Posted on September 22, 2011. Filed under: Health Status, Public Hlth & Hlth Promotion | Tags: , , |

Does income inequality cause health and social problems? – Joseph Rowntree Foundation – 22 September 2011

Karen Rowlingson

“Should income inequality worry us?

The UK witnessed a dramatic growth in income inequality in the 1980s, and since then the level of inequality has increased further, though at a slower rate. But should we be concerned about this? This report provides an independent review of the evidence about the impact of inequality, paying particular attention to the evidence and arguments put forward in The Spirit Level by Richard Wilkinson and Kate Pickett (2009). The research examines:

whether or not there is a link between income inequality and health and social problems;
who might be most affected by income inequality; and
other possible impacts of income inequality, for example, on the economy.”

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Australian Social Trends, Sep 2011 – ABS – 21 September 2011

Posted on September 21, 2011. Filed under: Health Status | Tags: , |

Australian Social Trends, Sep 2011  – ABS – 21 September 2011

4102.0
“Australian Social Trends includes national and state summary indicator sets across several broad areas of social concern. Two of nine indicator sets were released in September.”

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Social exclusion monitor – Brotherhood of St Laurence

Posted on September 16, 2011. Filed under: Health Status | Tags: |

Social exclusion monitor

 “More than one million Australians experience deep social exclusion

Social exclusion occurs when someone experiences multiple, overlapping problems, such as unemployment, poor health and inadequate education, which stop them fully participating in society. Tackling social exclusion helps make Australia a better place to live for everyone.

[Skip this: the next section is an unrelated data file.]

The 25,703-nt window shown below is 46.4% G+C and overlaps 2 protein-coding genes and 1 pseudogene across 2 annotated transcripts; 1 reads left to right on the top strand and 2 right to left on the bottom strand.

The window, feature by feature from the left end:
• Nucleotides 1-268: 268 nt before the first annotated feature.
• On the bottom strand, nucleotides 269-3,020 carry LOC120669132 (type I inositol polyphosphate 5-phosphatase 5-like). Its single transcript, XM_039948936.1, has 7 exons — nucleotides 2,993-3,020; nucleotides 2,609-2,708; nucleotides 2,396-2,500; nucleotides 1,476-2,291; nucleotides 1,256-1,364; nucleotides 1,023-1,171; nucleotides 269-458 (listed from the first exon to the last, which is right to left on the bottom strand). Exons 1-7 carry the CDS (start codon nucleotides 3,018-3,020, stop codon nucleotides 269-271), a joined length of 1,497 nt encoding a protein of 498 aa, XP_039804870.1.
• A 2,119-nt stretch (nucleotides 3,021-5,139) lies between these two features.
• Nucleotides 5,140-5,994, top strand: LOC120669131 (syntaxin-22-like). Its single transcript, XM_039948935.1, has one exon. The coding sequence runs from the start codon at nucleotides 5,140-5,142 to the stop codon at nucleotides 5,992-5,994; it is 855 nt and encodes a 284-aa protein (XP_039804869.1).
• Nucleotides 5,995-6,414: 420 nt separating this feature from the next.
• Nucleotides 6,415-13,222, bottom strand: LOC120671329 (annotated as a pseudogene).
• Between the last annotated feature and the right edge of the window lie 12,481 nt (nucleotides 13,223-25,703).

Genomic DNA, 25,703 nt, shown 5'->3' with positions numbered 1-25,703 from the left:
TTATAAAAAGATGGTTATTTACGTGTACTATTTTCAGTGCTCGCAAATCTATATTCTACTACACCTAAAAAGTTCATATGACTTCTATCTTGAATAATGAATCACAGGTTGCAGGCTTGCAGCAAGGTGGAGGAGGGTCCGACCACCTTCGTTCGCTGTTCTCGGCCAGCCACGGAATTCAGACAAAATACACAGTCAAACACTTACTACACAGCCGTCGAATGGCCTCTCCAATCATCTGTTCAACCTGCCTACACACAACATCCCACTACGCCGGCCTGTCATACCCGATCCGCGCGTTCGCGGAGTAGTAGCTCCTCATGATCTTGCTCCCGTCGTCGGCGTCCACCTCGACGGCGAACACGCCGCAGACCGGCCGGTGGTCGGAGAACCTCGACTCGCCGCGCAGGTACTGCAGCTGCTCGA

The social exclusion monitor is a new approach to measuring social exclusion in Australia. Developed by the Brotherhood of St Laurence and the Melbourne Institute of Applied Economic and Social Research (MIAESR), it uses the annual Household, Income and Labour Dynamics in Australia (HILDA) Survey of 13,000 people.

The monitor finds that more than one million Australians deal with deep social exclusion. This means that they experience at least four different sorts of disadvantage in their lives, such as being on a low income, having little work experience, not being involved in community clubs or associations and not being socially active.

You can use the monitor to better understand who is missing out in Australia and to gauge the effectiveness of government social policy.”

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Noncommunicable diseases country profiles 2011. WHO global report – September 2011

Posted on September 16, 2011. Filed under: Chronic Disease Mgmt, Health Status | Tags: |

Noncommunicable diseases country profiles 2011. WHO global report – September 2011

Media release 

ISBN: 9789241502283

“Overview

The report features information about the noncommunicable diseases (NCDs) situation in 193 countries. This includes details of what proportion of each country’s deaths are due to diseases such as cancer, heart and lung diseases, and diabetes.